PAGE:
Why the story of music producer Clarence Avant, the trailblazing figure at the center of The Black Godfather, could only be brought to life by his daughter
Words by DEGEN PENNER
Photography by RAINER HOSCH
“You don’t mind if I say a few bad words, do you?” asks Clarence Avant, sitting in the drawing room of his daughter Nicole Avant’s Hancock Park residence.
Clarence, as famed for his tough-talking ways as he is for his career in the music business, is the subject of a fascinating new documentary, The Black Godfather. Nicole, a top democratic fundraiser and former United States ambassador to the Bahamas under President Barack Obama, is one of the film’s producers. (Her husband, Ted Sarandos is chief content officer for Netflix.) Together, the two present an endearing father-daughter dynamic. When asked why he is known as the Godfather of Black Music, he jokes, “I had a few people buried, you know? So many funerals.” Nicole groans and attempts to rein him in: “Dad, dad, dad, you can’t.”
Key to Clarence’s success is that he has unfailingly spoken his mind and his wisdom has been golden. “You always got the truth from Clarence,” entertainment magnate David Geffen says in the film. Former President Bill Clinton, on screen, adds, “His advice per word is probably worth more than just about anybody I ever dealt with.” So, at age 88, the legend, who shares a home in Beverly Hills with his wife of 52 years, Jacqueline (the couple also has a son, Alexander, who is an entertainment exec), is not about to stop being himself.
“You always got the truth from Clarence”
Directed by Reginald Hudlin (director of 2017’s Marshall and a producer on 2012’s Django Unchained), the film premieres June 7 on Netflix and is a sweeping look at Clarence’s life: from his childhood in poor, rural North Carolina — where his mom was a domestic worker and the fear of the Klan was ever present — to his position as a top fundraiser and confidante of American presidents. Starting out as a music manager (he worked for mob-connected agent Joseph Glaser, whose clients included Louis Armstrong), Clarence went on to launch his own record labels, run a music-publishing business, own a radio station (a rare failure that almost led to his financial ruin) and become chairman of Motown Records.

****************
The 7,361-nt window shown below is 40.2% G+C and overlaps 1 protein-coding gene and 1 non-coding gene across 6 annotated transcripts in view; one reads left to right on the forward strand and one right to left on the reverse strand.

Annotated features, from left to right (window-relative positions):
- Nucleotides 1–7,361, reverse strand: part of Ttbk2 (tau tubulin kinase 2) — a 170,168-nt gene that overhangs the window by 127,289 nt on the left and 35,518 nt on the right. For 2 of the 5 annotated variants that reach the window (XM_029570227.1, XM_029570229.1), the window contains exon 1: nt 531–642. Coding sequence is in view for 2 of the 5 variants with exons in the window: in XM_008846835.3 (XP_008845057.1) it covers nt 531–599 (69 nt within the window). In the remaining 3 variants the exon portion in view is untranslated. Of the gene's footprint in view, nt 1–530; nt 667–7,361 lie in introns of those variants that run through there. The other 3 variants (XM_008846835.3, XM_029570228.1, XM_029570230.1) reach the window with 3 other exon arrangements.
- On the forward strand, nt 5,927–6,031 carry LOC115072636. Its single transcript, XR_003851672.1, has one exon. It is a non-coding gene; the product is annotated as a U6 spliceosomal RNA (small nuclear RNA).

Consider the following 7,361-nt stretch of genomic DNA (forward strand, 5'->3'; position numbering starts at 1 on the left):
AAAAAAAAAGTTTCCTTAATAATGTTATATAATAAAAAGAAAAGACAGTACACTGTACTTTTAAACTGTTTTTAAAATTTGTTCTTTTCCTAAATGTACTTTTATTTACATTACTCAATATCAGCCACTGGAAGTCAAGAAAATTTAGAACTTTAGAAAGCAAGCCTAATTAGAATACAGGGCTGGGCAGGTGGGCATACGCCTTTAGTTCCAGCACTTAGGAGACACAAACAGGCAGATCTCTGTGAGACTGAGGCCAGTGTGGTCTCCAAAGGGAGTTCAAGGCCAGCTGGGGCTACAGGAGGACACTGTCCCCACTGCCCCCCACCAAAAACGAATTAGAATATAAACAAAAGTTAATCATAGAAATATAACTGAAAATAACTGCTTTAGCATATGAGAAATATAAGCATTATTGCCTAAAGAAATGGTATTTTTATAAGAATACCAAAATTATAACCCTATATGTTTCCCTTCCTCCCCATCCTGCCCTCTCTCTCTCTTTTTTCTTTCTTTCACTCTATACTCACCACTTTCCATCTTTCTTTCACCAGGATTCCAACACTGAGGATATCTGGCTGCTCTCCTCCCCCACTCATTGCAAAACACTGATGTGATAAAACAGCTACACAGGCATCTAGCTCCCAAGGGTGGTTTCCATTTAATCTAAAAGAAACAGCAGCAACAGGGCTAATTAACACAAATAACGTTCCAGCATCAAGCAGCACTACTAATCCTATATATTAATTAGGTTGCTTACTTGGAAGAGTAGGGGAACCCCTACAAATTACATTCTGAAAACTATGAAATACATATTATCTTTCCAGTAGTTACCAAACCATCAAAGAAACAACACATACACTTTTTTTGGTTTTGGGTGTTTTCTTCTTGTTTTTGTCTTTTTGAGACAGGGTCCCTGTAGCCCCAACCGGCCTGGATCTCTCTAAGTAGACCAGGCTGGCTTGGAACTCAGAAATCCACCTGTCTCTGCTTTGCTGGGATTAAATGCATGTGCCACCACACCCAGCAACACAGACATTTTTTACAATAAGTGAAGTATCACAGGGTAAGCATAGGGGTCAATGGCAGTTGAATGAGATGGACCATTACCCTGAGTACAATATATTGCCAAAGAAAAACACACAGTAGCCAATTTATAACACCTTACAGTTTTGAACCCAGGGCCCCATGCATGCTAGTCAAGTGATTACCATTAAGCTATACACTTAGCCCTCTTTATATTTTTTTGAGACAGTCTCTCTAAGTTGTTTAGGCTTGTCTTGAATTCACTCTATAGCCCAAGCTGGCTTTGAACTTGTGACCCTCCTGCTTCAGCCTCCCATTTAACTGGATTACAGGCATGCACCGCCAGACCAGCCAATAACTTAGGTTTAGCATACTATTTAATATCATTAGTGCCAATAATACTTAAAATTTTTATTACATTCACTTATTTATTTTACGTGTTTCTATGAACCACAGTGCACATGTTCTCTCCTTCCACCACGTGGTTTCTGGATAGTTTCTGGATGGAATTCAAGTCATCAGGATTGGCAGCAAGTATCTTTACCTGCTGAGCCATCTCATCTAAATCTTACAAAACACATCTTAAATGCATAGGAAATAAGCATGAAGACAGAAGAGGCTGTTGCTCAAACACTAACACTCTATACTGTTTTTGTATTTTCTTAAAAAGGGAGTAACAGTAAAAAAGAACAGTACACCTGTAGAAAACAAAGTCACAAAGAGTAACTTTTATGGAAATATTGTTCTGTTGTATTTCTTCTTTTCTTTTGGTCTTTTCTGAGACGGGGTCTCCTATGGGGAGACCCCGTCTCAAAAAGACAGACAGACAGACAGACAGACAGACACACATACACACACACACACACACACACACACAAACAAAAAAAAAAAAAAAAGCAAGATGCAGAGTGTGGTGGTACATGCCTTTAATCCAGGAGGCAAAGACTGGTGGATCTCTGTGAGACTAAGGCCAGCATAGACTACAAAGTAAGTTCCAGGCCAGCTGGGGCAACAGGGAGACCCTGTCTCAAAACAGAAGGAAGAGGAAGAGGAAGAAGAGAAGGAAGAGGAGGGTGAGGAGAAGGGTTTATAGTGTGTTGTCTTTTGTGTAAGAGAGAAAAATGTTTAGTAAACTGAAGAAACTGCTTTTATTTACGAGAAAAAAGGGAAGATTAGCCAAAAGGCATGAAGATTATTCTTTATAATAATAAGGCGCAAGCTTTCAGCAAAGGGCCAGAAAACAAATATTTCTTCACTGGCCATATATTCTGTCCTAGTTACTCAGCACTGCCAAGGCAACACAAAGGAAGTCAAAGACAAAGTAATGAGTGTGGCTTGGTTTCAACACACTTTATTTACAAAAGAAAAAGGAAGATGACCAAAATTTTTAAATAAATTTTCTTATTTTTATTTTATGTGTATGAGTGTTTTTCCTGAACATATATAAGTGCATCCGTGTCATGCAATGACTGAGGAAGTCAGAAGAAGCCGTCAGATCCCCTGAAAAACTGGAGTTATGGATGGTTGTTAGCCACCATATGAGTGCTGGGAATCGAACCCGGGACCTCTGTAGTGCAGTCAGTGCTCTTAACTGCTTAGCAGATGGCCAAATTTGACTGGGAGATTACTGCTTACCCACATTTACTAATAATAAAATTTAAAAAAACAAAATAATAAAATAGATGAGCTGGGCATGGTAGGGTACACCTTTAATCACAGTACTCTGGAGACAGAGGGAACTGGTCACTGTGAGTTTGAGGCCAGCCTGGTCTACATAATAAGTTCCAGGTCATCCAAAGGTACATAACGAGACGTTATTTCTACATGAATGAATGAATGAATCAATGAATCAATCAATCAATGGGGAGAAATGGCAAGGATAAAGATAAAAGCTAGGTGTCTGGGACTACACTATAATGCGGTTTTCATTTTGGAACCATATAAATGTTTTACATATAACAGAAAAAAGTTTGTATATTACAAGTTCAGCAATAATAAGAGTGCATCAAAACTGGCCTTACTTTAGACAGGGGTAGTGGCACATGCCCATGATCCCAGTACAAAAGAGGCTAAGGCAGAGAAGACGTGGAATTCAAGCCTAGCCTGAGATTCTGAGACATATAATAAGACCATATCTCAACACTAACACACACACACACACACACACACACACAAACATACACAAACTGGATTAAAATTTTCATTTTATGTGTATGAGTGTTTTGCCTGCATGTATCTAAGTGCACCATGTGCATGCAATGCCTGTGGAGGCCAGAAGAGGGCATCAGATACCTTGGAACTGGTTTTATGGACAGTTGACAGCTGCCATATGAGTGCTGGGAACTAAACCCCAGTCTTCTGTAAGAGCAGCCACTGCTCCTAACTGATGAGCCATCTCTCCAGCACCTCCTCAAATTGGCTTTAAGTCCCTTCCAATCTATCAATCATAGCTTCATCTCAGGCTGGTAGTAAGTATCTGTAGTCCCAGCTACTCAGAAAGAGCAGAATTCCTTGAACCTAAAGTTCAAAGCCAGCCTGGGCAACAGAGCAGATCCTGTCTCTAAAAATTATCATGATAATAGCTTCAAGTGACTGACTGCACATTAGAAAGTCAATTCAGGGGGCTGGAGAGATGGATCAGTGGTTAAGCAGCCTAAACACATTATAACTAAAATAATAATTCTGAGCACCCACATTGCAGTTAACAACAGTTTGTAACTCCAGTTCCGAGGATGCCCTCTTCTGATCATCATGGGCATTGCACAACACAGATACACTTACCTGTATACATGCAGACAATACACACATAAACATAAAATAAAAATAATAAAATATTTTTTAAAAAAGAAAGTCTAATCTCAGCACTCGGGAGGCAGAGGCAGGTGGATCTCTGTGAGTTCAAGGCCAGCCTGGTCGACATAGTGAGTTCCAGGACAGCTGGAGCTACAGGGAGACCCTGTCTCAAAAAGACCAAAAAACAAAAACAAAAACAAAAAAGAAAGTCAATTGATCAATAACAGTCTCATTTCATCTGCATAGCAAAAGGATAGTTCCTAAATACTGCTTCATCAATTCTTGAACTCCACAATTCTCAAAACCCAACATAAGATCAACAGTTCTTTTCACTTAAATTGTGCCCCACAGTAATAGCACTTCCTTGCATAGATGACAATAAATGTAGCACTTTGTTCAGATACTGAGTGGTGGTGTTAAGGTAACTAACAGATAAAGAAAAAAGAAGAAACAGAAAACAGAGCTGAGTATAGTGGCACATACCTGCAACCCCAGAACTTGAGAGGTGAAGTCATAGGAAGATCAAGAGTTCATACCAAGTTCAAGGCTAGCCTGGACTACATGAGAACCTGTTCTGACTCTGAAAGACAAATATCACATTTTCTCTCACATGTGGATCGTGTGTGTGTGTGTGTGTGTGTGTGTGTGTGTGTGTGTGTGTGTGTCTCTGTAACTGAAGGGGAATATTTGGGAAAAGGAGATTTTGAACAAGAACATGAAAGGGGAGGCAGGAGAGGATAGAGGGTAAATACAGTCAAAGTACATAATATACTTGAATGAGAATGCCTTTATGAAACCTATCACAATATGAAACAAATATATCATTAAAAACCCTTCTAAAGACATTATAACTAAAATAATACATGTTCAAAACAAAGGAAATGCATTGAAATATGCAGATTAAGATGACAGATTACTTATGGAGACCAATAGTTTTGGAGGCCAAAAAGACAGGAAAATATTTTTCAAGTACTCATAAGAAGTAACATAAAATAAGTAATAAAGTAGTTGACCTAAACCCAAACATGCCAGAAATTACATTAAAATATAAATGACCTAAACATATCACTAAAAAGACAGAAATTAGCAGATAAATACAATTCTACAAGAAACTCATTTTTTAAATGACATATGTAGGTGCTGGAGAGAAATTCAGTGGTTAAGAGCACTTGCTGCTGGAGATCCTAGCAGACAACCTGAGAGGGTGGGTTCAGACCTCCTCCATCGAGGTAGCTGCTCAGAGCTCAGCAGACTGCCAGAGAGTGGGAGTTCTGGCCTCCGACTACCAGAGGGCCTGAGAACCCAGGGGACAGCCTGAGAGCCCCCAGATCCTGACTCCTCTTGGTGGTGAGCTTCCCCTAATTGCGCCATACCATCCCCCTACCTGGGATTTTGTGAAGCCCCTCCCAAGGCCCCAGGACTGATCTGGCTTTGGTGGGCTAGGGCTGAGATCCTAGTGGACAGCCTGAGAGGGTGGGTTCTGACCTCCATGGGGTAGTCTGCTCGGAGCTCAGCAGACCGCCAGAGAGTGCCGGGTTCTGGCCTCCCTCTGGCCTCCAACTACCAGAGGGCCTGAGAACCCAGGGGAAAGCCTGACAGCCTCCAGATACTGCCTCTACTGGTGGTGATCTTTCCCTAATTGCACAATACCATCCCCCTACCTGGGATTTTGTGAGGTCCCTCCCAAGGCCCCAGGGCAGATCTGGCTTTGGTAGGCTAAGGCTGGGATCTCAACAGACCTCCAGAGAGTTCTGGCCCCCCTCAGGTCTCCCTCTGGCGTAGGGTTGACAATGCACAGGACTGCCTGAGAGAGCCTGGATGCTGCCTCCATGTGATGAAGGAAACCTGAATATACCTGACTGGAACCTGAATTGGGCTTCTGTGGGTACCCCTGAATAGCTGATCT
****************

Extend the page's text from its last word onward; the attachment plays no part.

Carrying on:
But Clarence, one of the first black residents of Beverly Hills (he first moved to California in the late ’60s to manage legendary music composer Lalo Schifrin), did so much more behind the scenes — as the documentary makes clear — driven by his personal motto: “If you don’t ask, you don’t get.” Nicole explains, “I wanted to tell his story in a film, because I thought, ‘No one is really going to believe all these stories.’ It’s much better to hear … from the people who actually experienced them.” Those people make up a stunning who’s who from the worlds of entertainment and politics. Clinton and Obama talk about the support Clarence gave their campaigns. Singer Bill Withers and mega music producers Terry Lewis and Jimmy Jam discuss how he launched their careers.
“If you don’t ask, you don’t get”
Clarence also counseled star athletes: Hank Aaron relates how he negotiated a groundbreaking endorsement deal with Coca-Cola before the legendary hitter broke Babe Ruth’s home run record. Football great Jim Brown credits Clarence for making his film career happen. And civil rights icon Andrew Young talks about the concert Clarence put together to help him win Georgia’s 1972 congressional race. “I called him,” recalls Clarence. “And said, ‘Suppose I can deliver Bill Cosby and Isaac Hayes?’ Andrew said, ‘I ain’t got no money.’ I said, ‘I didn’t ask you that.’”
This propensity for giving back, according to Nicole, is what truly earned Clarence his godfather nickname. “He was able to be in a position of power and really help people. He’s always looked out for other people and wanted to see wealth generated for a new generation,” says Nicole, who, for the film, also arranged interviews with such notables as L.A. Reid, Babyface, Ludacris, Jamie Foxx and Snoop Dogg about the invaluable business advice her dad has given out over the years. As Diddy attests in the film: “He became a mentor for us all.”
Feature image: NICOLE AVANT is a producer of The Black Godfather, the documentary about her father’s life.
This story originally appeared in the Summer 2019 issue of C Magazine.